by Bob Sassone, posted Jul 9th 2009 4:31PM
Old ChristineIs Lifetime still "Television For Women?" I know that's not the official slogan anymore, but are the programs more geared towards people with female body parts than male body parts?

The network has grabbed the rights to CBS' The New Adventures of Old Christine. They'll show all of the older episodes of the show as well as new episodes after they air on CBS. The show will start airing on the network starting in the fall of 2010.

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Is the new TV season totally lame?

by Bob Sassone, posted Oct 14th 2008 1:29PM
HeroesIf you've been thinking that the new TV season isn't exciting, you're not alone. Some top TV critics have been thinking the same thing.

Time's James Poniewozik calls it "The Ratings Drought" and thinks that viewers didn't want to go back to watching the old shows after the writers strike, they wanted something new. Tim Goodman over at The San Francisco Chronicle says that the ratings for returning shows and new ones show a real disinterest from TV fans. Chuck, Heroes, and Life (all NBC shows) have seen big drops, and ABC's Pushing Daisies is even being beaten by...well, I'm let Goodman say it:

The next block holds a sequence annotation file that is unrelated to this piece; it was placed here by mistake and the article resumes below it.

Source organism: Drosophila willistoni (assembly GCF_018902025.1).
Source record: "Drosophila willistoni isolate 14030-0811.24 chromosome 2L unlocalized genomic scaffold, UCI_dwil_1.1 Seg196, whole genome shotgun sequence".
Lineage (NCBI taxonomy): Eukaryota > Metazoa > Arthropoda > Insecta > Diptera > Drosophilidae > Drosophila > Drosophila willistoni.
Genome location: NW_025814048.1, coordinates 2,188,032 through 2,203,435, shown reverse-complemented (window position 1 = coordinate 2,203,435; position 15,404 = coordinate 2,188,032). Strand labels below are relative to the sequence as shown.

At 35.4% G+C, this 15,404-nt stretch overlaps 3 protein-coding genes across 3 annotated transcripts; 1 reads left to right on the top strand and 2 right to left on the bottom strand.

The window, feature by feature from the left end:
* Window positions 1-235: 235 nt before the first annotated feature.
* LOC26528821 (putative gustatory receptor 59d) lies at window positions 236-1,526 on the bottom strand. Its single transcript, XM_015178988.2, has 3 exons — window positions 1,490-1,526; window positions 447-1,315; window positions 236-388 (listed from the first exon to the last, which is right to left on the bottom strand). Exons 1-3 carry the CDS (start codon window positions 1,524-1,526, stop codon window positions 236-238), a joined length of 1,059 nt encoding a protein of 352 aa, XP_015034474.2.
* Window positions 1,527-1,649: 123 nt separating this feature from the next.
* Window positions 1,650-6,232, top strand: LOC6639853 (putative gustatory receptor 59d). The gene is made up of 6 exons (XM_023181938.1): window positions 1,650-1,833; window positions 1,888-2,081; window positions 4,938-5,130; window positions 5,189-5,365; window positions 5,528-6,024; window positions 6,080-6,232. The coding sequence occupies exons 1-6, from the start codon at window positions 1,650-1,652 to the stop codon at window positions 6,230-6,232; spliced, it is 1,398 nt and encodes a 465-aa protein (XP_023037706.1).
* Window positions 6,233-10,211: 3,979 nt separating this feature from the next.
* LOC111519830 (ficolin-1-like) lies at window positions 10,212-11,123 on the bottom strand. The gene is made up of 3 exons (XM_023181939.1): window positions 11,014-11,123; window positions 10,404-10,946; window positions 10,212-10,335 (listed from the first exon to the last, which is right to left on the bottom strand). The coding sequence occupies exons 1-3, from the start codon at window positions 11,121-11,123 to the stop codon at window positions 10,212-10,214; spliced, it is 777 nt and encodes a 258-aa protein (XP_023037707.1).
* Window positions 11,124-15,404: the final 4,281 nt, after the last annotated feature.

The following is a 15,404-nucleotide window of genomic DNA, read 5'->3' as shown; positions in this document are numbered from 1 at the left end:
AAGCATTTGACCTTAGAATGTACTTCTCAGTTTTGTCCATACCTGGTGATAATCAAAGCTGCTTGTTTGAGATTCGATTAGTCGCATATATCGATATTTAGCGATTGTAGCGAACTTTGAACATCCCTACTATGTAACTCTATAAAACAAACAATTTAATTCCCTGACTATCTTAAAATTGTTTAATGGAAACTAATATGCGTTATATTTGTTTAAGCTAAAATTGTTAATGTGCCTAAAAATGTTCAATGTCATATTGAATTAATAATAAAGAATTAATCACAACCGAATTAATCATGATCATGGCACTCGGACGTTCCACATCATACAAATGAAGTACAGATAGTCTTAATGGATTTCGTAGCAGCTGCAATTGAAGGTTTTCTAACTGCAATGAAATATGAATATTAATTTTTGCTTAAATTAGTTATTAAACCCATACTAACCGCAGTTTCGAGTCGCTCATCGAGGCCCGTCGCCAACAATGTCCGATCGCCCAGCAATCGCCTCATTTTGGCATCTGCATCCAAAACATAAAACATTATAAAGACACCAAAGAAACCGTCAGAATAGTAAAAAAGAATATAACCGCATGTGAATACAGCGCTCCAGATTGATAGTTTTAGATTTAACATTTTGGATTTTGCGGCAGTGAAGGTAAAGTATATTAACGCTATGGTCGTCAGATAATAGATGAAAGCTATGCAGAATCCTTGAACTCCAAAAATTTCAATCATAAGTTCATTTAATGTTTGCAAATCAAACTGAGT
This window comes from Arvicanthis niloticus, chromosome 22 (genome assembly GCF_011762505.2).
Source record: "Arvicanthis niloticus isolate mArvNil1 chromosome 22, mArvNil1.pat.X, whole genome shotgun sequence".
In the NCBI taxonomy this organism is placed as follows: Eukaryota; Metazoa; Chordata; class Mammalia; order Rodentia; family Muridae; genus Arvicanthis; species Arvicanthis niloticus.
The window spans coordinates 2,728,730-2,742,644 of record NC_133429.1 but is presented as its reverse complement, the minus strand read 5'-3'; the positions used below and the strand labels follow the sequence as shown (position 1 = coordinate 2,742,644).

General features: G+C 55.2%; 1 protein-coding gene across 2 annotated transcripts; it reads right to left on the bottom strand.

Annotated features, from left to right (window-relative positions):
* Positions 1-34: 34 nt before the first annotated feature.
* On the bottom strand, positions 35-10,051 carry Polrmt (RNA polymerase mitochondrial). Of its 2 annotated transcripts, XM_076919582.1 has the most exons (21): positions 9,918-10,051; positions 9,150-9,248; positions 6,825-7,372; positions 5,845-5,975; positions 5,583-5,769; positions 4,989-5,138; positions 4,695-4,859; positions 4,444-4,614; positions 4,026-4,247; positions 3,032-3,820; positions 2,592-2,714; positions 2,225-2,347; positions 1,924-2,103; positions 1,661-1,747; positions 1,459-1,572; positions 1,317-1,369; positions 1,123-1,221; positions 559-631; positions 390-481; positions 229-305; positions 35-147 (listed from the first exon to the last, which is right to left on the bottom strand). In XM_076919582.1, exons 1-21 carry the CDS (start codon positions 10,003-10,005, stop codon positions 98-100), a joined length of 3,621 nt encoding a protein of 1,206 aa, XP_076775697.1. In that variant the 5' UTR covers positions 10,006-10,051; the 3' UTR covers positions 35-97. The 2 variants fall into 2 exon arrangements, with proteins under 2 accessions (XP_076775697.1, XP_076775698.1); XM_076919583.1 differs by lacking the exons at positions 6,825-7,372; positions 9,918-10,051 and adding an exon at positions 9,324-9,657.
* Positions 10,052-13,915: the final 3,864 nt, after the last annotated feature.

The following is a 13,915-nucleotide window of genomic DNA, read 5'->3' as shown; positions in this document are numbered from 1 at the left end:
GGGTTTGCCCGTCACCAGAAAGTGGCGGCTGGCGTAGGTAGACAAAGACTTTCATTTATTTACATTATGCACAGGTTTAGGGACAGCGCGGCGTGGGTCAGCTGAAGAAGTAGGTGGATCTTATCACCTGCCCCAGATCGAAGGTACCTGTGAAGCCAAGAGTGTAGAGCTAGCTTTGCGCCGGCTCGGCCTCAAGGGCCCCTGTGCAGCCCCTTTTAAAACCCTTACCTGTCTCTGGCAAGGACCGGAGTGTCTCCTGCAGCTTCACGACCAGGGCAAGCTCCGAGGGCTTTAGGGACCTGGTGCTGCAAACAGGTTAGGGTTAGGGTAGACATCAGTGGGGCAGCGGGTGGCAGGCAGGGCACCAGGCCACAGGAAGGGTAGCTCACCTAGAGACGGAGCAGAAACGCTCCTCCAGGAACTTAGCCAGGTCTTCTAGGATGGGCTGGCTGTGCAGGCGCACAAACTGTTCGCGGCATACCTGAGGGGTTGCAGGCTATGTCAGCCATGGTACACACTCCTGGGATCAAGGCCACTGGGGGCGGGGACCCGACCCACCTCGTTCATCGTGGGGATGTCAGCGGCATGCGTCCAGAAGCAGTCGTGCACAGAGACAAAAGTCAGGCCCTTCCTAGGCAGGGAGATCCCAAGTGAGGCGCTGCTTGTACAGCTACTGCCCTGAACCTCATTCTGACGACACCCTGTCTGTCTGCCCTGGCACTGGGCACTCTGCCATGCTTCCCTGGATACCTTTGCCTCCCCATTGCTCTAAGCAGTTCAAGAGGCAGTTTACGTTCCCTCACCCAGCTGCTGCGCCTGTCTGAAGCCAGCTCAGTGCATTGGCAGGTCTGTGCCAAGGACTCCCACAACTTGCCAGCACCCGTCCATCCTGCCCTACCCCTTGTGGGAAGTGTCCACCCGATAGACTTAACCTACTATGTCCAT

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So what are you looking forward to watching this summer?

by Bob Sassone, posted May 23rd 2008 3:41PM

Mad Men